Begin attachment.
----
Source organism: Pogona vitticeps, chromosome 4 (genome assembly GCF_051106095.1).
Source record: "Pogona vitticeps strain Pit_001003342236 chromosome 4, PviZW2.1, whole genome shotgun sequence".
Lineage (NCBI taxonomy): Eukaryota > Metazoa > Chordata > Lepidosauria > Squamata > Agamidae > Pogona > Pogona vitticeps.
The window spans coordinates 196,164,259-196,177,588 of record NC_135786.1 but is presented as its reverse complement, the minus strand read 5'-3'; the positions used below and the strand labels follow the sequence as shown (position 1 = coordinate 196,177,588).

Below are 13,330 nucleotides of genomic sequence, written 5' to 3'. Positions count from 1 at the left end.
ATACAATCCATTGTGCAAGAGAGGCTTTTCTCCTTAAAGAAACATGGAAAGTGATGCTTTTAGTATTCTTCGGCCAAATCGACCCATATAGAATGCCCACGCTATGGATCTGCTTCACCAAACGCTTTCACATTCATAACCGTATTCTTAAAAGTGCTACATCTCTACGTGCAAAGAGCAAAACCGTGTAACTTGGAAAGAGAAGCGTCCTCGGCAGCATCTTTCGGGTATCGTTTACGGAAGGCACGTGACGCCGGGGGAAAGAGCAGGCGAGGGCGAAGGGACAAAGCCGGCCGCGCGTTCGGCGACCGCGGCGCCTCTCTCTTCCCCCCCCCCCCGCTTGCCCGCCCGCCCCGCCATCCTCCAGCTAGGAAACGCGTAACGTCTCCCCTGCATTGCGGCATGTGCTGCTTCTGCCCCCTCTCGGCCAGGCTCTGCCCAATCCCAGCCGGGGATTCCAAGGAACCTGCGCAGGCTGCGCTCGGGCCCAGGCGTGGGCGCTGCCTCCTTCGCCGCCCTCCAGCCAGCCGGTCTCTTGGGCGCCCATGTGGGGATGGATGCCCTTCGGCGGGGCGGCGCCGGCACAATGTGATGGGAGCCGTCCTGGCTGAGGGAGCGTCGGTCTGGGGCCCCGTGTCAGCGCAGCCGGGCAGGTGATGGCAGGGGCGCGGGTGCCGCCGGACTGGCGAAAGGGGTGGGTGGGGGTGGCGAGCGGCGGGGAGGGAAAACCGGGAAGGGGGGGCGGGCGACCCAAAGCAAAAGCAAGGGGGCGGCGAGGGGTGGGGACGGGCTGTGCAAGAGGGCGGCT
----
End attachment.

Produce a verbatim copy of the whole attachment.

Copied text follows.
Source organism: Pogona vitticeps, chromosome 4 (genome assembly GCF_051106095.1).
Source record: "Pogona vitticeps strain Pit_001003342236 chromosome 4, PviZW2.1, whole genome shotgun sequence".
Lineage (NCBI taxonomy): Eukaryota > Metazoa > Chordata > Lepidosauria > Squamata > Agamidae > Pogona > Pogona vitticeps.
The window spans coordinates 196,164,259-196,177,588 of record NC_135786.1 but is presented as its reverse complement, the minus strand read 5'-3'; the positions used below and the strand labels follow the sequence as shown (position 1 = coordinate 196,177,588).

Below are 13,330 nucleotides of genomic sequence, written 5' to 3'. Positions count from 1 at the left end.
ATACAATCCATTGTGCAAGAGAGGCTTTTCTCCTTAAAGAAACATGGAAAGTGATGCTTTTAGTATTCTTCGGCCAAATCGACCCATATAGAATGCCCACGCTATGGATCTGCTTCACCAAACGCTTTCACATTCATAACCGTATTCTTAAAAGTGCTACATCTCTACGTGCAAAGAGCAAAACCGTGTAACTTGGAAAGAGAAGCGTCCTCGGCAGCATCTTTCGGGTATCGTTTACGGAAGGCACGTGACGCCGGGGGAAAGAGCAGGCGAGGGCGAAGGGACAAAGCCGGCCGCGCGTTCGGCGACCGCGGCGCCTCTCTCTTCCCCCCCCCCCCGCTTGCCCGCCCGCCCCGCCATCCTCCAGCTAGGAAACGCGTAACGTCTCCCCTGCATTGCGGCATGTGCTGCTTCTGCCCCCTCTCGGCCAGGCTCTGCCCAATCCCAGCCGGGGATTCCAAGGAACCTGCGCAGGCTGCGCTCGGGCCCAGGCGTGGGCGCTGCCTCCTTCGCCGCCCTCCAGCCAGCCGGTCTCTTGGGCGCCCATGTGGGGATGGATGCCCTTCGGCGGGGCGGCGCCGGCACAATGTGATGGGAGCCGTCCTGGCTGAGGGAGCGTCGGTCTGGGGCCCCGTGTCAGCGCAGCCGGGCAGGTGATGGCAGGGGCGCGGGTGCCGCCGGACTGGCGAAAGGGGTGGGTGGGGGTGGCGAGCGGCGGGGAGGGAAAACCGGGAAGGGGGGGCGGGCGACCCAAAGCAAAAGCAAGGGGGCGGCGAGGGGTGGGGACGGGCTGTGCAAGAGGGCGGCT